Month: January 2014
If you're in a part of the country experiencing harsh winter conditions, you may be worried about the possibility of being hit with slip-and-fall lawsuits filed by members or guests. Although it’s inevitable that accidents will occur, the association can try to make the community as safe as possible for members and consequently avoid liability for any slip-and-fall accidents.
Before you remove or cover up graffiti at your community, take color photographs of it. Your first instinct will naturally be to remove graffiti immediately so that it doesn't send the message that your community is in decline or give the vandals the recognition they want. But graffiti is a crime. And the police can use color photographs of graffiti to identify, track, and prosecute the graffiti artists responsible.
If you manage a community association for long enough, you’ll inevitably encounter disgruntled members. Some of these cases may not amount to anything if the member’s issue can be resolved or if you simply acknowledge the member’s complaint even if it’s meritless. After all, it’s not uncommon for association members to misplace frustration over other issues onto the association.
Keeping your community safe should be a priority for every association manager. Some communities have funds to spare for consulting fees from outside companies that will evaluate just how secure their properties are. But this can cost thousands of dollars and you may end up feeling pressured to buy expensive security equipment that you might not even need. Is there a way to get an objective assessment? Yes, if you’re open to asking local police to come to your community to assess its safety and give recommendations that will improve your current security strategy.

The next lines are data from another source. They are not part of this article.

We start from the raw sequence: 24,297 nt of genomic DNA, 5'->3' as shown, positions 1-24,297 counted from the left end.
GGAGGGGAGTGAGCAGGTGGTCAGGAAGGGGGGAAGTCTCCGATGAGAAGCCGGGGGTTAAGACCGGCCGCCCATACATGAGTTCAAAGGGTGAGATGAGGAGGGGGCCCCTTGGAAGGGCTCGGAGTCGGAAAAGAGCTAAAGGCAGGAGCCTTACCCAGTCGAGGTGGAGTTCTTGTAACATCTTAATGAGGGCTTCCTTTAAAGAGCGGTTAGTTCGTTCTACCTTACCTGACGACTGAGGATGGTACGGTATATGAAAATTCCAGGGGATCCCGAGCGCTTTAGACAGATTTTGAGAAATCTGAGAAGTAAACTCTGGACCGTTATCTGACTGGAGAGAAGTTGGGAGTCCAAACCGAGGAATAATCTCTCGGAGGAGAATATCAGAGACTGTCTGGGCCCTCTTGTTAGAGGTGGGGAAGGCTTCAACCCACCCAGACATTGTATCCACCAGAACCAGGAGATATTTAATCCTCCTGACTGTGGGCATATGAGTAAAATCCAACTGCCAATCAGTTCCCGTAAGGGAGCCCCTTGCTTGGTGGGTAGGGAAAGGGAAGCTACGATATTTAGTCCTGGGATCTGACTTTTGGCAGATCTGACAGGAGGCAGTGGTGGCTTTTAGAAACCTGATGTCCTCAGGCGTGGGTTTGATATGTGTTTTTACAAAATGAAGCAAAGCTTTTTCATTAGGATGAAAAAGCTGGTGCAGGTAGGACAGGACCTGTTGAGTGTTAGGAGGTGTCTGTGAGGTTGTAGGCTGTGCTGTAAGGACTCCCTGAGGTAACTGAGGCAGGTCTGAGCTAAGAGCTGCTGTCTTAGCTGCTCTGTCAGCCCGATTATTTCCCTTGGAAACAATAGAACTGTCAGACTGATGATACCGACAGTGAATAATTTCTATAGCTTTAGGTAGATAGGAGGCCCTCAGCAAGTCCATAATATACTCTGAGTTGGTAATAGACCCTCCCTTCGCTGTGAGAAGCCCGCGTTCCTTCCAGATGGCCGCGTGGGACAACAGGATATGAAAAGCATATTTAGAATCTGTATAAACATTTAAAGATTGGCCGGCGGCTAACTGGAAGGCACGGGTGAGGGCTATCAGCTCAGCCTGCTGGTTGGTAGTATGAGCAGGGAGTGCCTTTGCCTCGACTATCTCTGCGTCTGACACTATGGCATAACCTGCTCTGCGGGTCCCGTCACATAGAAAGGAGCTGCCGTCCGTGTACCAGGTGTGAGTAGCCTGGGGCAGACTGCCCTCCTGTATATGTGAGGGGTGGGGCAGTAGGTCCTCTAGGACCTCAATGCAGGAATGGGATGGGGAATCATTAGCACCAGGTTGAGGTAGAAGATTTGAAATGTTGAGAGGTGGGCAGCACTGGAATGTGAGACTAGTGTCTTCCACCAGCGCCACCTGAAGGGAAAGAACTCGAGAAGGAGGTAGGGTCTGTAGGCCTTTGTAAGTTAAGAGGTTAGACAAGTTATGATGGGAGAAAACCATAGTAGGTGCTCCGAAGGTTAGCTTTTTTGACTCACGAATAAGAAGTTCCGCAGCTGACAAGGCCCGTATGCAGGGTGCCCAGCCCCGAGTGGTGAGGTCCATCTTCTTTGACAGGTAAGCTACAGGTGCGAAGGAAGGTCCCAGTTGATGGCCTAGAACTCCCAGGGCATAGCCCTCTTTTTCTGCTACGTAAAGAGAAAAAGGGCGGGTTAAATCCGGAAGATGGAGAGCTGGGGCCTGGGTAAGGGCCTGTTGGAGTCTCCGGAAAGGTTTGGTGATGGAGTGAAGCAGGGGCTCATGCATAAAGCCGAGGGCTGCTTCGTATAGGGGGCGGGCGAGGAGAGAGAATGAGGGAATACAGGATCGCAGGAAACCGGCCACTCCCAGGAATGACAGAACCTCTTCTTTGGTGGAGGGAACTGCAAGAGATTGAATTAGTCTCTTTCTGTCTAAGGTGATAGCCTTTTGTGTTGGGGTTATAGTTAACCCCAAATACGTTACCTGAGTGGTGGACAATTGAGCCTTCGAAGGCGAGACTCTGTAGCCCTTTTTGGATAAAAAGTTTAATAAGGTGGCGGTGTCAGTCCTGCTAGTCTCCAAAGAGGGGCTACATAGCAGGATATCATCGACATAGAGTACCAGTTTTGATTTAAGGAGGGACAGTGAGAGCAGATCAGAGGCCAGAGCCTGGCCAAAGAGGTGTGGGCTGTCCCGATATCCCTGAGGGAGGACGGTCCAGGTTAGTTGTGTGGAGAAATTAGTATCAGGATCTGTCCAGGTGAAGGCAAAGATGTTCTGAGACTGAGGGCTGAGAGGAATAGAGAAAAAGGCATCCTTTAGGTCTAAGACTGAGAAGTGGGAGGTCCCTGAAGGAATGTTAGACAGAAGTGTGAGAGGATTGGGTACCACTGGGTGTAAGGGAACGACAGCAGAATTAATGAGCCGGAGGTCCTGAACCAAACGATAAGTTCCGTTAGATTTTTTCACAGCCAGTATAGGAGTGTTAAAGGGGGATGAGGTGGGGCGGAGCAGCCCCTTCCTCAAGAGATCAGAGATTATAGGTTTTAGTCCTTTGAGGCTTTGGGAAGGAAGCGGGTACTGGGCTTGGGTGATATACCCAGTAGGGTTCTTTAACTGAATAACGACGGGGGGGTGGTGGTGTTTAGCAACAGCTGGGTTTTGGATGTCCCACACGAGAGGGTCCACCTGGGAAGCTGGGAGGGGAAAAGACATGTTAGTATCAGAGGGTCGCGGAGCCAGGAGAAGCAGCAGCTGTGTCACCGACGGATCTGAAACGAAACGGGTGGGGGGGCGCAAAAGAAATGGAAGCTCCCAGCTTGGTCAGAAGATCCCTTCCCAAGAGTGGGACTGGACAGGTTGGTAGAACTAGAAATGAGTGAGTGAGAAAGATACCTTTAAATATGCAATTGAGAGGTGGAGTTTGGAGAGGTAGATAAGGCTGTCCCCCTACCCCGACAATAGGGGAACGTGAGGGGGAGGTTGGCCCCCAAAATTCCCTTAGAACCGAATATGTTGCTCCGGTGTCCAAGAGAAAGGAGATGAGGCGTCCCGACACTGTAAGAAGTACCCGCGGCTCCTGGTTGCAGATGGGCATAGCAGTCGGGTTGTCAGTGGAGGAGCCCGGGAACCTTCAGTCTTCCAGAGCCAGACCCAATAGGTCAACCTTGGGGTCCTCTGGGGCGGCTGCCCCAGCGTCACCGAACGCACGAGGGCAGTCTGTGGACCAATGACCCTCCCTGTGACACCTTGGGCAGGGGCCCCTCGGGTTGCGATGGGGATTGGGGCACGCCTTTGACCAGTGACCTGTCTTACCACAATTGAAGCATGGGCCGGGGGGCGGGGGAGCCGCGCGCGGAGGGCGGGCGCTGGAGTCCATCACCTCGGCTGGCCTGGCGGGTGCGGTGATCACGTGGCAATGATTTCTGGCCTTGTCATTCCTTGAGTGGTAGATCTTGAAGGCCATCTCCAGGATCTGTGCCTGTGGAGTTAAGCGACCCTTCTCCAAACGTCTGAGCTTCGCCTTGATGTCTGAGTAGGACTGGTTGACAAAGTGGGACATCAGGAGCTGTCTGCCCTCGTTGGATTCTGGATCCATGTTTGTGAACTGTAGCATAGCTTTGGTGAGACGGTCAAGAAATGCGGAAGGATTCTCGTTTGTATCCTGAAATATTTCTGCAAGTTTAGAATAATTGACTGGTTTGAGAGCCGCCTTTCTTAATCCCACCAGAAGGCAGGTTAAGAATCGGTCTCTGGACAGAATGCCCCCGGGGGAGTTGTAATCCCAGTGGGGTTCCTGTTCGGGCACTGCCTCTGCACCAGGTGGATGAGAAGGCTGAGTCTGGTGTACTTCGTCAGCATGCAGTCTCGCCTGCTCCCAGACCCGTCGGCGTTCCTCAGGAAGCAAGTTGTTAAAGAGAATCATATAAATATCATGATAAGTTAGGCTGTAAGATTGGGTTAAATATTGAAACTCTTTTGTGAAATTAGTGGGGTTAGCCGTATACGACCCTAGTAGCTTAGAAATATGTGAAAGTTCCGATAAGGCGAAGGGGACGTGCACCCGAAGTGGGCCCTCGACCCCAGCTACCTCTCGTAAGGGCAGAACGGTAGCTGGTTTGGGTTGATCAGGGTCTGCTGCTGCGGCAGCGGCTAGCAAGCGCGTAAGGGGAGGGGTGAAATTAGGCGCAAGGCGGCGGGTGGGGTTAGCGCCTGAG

Q: There have been several incidents where cars have been speeding within the community I manage. It poses a real danger to members, especially because we have many children in the community who play in the common areas or on the front lawns of their homes. I’ve heard of other associations installing “traffic calmers” to stop cars from speeding. What exactly are traffic calmers and what should I know about them before installing them?
A couple will receive nearly $1.2 million to settle their lawsuit against a Molokai, Hawaii, condo association. The husband and wife claimed that they became targets for abuse after attempting to elect new board leaders for their condominium. Two insurance carriers for the association and its directors will pay the couple $1.175 million, as part of a recently approved settlement.
Facts: A homeowner purchased eight lots in a gated community. The lots were later re-platted into three lots. The association’s declaration wasn’t amended to reflect the re-platting, however. The owner’s property was still considered by the association to be made up of the eight lots into which it had originally been split.
Facts: The sale of any unit in a condo building triggered the condo board’s “right of first refusal” under the bylaws to purchase the unit before it was offered to an outside buyer. When the board learned that a member had entered into a contract with an outside buyer, it exercised its right.